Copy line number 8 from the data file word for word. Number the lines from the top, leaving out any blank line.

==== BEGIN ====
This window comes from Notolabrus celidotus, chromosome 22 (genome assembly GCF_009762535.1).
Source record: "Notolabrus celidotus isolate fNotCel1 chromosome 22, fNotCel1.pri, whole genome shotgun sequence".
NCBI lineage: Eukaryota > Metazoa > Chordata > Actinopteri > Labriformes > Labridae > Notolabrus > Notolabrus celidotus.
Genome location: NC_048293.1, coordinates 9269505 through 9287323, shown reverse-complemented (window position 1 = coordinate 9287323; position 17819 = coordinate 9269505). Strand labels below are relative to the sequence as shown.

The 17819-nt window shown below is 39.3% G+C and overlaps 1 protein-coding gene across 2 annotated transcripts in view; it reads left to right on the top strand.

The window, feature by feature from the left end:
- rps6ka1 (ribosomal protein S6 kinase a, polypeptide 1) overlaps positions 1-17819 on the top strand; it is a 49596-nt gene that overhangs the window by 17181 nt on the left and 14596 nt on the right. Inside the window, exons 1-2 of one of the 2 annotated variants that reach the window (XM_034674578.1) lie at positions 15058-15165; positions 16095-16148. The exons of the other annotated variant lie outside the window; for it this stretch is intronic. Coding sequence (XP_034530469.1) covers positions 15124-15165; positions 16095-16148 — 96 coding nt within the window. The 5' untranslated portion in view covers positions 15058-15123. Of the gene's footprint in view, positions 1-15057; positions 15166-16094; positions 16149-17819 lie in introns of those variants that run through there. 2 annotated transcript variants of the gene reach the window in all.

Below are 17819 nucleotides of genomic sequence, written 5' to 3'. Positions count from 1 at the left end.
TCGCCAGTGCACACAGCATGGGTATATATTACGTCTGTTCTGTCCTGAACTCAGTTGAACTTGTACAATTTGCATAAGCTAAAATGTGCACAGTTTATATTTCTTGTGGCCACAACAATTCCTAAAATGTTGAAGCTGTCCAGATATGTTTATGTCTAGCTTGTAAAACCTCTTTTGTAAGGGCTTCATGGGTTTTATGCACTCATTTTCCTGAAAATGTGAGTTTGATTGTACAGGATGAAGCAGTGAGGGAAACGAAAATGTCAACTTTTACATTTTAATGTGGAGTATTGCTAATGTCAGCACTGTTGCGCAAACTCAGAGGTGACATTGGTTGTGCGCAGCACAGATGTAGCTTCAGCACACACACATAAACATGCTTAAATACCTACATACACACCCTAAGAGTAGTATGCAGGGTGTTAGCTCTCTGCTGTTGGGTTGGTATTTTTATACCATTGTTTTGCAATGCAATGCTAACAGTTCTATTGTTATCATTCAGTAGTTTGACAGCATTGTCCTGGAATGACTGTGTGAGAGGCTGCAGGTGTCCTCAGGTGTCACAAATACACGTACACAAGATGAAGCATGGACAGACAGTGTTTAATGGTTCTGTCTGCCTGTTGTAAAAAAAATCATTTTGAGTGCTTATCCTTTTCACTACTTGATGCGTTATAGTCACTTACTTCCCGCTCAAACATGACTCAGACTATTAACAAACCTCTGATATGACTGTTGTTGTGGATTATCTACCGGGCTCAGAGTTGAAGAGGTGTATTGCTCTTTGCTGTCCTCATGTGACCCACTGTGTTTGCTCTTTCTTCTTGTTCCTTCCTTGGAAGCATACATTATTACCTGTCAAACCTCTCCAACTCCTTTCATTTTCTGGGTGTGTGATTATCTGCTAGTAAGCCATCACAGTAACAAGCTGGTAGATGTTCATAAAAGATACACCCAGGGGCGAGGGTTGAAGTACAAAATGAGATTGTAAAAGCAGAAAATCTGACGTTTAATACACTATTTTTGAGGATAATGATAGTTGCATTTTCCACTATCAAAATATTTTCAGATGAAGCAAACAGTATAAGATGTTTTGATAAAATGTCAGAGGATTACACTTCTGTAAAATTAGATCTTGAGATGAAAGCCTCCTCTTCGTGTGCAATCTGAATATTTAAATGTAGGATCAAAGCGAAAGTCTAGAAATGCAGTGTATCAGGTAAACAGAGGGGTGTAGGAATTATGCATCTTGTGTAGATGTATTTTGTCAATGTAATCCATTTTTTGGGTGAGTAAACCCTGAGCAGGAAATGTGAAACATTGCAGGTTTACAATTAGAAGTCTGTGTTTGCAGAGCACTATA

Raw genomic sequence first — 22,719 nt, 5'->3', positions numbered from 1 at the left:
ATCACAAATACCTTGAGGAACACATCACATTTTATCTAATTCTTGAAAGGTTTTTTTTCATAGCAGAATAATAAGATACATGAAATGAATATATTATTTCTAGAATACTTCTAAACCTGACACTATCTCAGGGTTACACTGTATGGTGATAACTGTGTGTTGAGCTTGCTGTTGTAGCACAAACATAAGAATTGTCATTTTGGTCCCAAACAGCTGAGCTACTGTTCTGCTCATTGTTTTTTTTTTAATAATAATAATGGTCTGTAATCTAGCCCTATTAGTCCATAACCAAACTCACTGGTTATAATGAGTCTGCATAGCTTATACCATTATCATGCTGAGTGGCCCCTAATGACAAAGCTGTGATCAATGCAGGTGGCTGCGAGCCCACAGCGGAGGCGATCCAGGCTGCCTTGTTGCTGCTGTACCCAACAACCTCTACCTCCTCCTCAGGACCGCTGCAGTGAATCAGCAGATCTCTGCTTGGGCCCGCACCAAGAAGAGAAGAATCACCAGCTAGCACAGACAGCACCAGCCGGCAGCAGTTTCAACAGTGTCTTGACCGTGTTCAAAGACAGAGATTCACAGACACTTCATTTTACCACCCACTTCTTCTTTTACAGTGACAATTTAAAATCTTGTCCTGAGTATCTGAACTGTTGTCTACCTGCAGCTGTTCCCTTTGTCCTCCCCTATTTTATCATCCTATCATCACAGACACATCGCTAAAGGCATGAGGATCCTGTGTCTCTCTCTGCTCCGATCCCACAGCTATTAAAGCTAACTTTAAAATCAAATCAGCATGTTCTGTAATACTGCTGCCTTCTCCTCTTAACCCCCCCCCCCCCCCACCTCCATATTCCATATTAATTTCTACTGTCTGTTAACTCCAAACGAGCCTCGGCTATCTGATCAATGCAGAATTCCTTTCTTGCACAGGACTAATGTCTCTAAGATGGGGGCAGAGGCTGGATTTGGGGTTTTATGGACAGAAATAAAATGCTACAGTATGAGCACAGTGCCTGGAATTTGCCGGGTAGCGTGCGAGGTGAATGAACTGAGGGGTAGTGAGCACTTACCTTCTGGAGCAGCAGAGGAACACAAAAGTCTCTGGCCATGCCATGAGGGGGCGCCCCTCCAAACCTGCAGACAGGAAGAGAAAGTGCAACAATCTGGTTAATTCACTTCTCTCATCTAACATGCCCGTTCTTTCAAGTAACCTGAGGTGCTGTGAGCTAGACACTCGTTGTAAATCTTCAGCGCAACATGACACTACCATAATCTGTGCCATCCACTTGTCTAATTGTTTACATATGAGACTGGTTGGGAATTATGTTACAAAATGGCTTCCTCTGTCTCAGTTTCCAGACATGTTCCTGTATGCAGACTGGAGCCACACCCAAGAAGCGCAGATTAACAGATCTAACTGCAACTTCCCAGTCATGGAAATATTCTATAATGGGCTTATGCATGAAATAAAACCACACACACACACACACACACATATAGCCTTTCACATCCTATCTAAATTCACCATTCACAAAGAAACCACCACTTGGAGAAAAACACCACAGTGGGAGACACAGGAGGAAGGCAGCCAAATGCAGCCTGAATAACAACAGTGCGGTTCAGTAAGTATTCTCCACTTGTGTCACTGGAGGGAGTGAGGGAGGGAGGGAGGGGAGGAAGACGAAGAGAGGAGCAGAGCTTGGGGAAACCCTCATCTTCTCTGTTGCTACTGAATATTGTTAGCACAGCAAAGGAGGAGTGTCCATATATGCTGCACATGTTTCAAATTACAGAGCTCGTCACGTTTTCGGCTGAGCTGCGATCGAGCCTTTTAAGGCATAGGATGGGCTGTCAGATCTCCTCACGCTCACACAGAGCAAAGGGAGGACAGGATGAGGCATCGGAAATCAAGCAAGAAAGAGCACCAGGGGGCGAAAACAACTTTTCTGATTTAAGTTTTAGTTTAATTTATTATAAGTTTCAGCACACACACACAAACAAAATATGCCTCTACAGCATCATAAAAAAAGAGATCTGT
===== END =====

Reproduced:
Below are 17819 nucleotides of genomic sequence, written 5' to 3'. Positions count from 1 at the left end.